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Has cannabis legalization in the U.S. reached a turning point?

Oklahoma’s reformed cannabis laws, combined with a shift in public opinion, may encourage the federal government into making medicinal cannabis legally accessible to the remaining 20 states.

Bethan Rose Jenkins, Cannabis News Writer/Editorial

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Is the U.S. at a crossroads in cannabis legalization?

There’s no way to ignore the progression of the U.S. cannabis industry, from the hundreds of dispensaries ushering consumers through their striking glass doors to the many companies embracing advanced technology, such as seed-to-sale software. Just last month, Oklahoma legalized cannabis for medical use, making The Sooner State the 30th to reach this milestone.

Other places on the map may be feeling pressured to follow in the footsteps of weed-friendly states, leaving many people to wonder if this is the point where the entire nation turns a verdant shade of green.

Certain states are lagging behind with cannabis legalization liberalization in Oklahoma will surely make the remaining 20 states carefully consider their next move. 

However, it wasn’t the legislature that legalized weed in the state of Oklahoma. Voters directly approved medical cannabis.

Decriminalization may be tricky for states that don’t have the option for a ballot initiative. Since direct democracy is such an influential factor in cannabis legalization, the remaining 20 states may struggle to liberalize cannabis policy just yet.

Views on medical cannabis are changing states that have not yet adopted cannabis-friendly laws might not necessarily remain in the red zone of cannabis legalization. Medical research is helping people to learn more about the cannabis plant, which, in turn, is prompting the general public to embrace cannabis reform.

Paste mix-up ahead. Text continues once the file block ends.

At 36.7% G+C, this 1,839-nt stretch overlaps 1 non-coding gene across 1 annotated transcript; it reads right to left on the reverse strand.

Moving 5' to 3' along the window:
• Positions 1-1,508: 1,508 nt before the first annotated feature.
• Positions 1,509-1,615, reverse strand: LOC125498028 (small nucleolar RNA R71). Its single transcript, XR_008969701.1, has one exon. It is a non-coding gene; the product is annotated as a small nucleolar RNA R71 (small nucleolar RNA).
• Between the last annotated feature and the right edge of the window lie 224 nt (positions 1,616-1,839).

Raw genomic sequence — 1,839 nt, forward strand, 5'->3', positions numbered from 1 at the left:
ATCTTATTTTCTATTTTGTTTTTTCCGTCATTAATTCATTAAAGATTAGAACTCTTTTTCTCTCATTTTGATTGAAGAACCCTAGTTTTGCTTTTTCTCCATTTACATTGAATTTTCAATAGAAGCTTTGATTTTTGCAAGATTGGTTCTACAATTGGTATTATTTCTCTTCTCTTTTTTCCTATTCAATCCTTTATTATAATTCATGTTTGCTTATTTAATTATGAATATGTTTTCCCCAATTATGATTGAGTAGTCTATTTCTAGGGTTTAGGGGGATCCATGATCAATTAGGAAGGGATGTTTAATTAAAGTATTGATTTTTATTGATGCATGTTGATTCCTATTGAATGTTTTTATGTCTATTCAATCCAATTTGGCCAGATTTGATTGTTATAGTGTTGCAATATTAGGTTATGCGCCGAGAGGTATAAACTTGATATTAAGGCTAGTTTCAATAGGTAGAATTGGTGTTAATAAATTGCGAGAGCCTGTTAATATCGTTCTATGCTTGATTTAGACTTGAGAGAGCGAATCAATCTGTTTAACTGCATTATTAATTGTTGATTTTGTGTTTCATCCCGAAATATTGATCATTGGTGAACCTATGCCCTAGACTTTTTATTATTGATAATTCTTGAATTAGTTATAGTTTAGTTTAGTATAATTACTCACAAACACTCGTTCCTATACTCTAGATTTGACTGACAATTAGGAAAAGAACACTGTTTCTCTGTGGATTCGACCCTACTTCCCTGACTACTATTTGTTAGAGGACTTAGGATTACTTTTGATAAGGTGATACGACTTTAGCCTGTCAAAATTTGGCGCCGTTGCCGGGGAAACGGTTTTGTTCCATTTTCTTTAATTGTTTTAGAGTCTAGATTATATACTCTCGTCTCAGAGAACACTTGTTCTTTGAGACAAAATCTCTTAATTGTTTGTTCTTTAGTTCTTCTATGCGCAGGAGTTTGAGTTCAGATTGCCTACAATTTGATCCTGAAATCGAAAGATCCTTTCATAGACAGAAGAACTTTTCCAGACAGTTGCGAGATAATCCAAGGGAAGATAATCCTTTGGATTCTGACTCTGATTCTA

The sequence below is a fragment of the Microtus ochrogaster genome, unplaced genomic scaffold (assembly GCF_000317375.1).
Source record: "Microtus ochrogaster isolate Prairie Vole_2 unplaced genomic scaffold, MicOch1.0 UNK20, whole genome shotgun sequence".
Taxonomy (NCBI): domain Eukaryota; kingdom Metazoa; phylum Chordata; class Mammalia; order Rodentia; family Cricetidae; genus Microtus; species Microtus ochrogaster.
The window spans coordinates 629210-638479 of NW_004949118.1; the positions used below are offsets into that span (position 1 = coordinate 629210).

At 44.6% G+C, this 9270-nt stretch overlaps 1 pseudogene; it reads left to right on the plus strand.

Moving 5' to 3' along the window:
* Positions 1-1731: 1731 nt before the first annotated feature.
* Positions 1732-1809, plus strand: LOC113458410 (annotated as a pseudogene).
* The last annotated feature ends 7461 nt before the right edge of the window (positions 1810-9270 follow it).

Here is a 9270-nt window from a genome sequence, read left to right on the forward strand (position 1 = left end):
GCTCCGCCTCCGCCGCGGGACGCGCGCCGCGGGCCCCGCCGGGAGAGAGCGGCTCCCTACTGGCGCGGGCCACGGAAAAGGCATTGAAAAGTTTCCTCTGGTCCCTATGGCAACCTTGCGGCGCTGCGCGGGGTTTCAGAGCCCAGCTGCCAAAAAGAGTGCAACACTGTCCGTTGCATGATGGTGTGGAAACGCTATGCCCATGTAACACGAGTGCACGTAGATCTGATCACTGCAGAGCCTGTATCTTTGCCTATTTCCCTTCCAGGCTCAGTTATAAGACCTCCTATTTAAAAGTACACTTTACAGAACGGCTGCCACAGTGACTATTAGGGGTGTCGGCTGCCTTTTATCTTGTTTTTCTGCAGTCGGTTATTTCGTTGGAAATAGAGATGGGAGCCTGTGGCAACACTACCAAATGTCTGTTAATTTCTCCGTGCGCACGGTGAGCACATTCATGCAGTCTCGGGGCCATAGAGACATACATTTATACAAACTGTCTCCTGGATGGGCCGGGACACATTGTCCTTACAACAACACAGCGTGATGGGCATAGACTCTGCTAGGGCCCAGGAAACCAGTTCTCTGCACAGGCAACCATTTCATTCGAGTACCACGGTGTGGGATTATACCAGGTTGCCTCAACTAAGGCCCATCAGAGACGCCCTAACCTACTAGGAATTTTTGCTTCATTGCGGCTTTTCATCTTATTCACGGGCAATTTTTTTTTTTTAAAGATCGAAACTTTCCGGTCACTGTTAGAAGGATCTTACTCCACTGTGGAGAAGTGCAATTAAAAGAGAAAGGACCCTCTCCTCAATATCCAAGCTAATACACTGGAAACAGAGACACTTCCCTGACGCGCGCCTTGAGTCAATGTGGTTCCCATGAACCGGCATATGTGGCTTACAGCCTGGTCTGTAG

If cannabis were to be removed from the list of nationally controlled substances, states that are currently failing to keep up the pace will likely follow suit.

Cannabis advocates, researchers, and journalists have combined their efforts to discover and promote the medicinal “powers” of medical cannabis. The plant has been hailed for its efficacy at treating widespread medical conditions and ailments, including epilepsy, chemotherapy-related nausea, and chronic pain.

Ongoing efforts like this could effectively dissolve the negative stigma that enshrouds the topic of cannabis consumption. As a result, citizens of lagging states will more than likely start supporting medical cannabis, which will have a direct effect on the decisions made by state legislatures and conservative voters.

Cannabis to treat opioid addiction? subject of opioid addiction is frequently being mentioned in the media. Various studies present evidence to support the use of medical cannabis as a treatment for pain, which is one of the most common reasons why patients use opiates.

Cannabis is not addictive, unlike opioid pain-relievers, such as oxycodone and fentanyl. Often described as an “opioid exit drug,” cannabis has been studied for its benefits as a substitute for opioid-based pain medication.

If cannabis advocates can draw more attention to the prospect of using cannabis to fight the opioid crisis, it’s safe to say that the U.S. cannabis industry will have reached a tipping point.


Oklahoma’s reformed cannabis laws, combined with a shift in public opinion, may encourage the federal government to make medicinal cannabis legally accessible to patients in the remaining 20 states.  After the plant is legalized nationwide for medical purposes, the next step is recreational cannabis legalization. 

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Has cannabis legalization in the U.S. reached a turning point?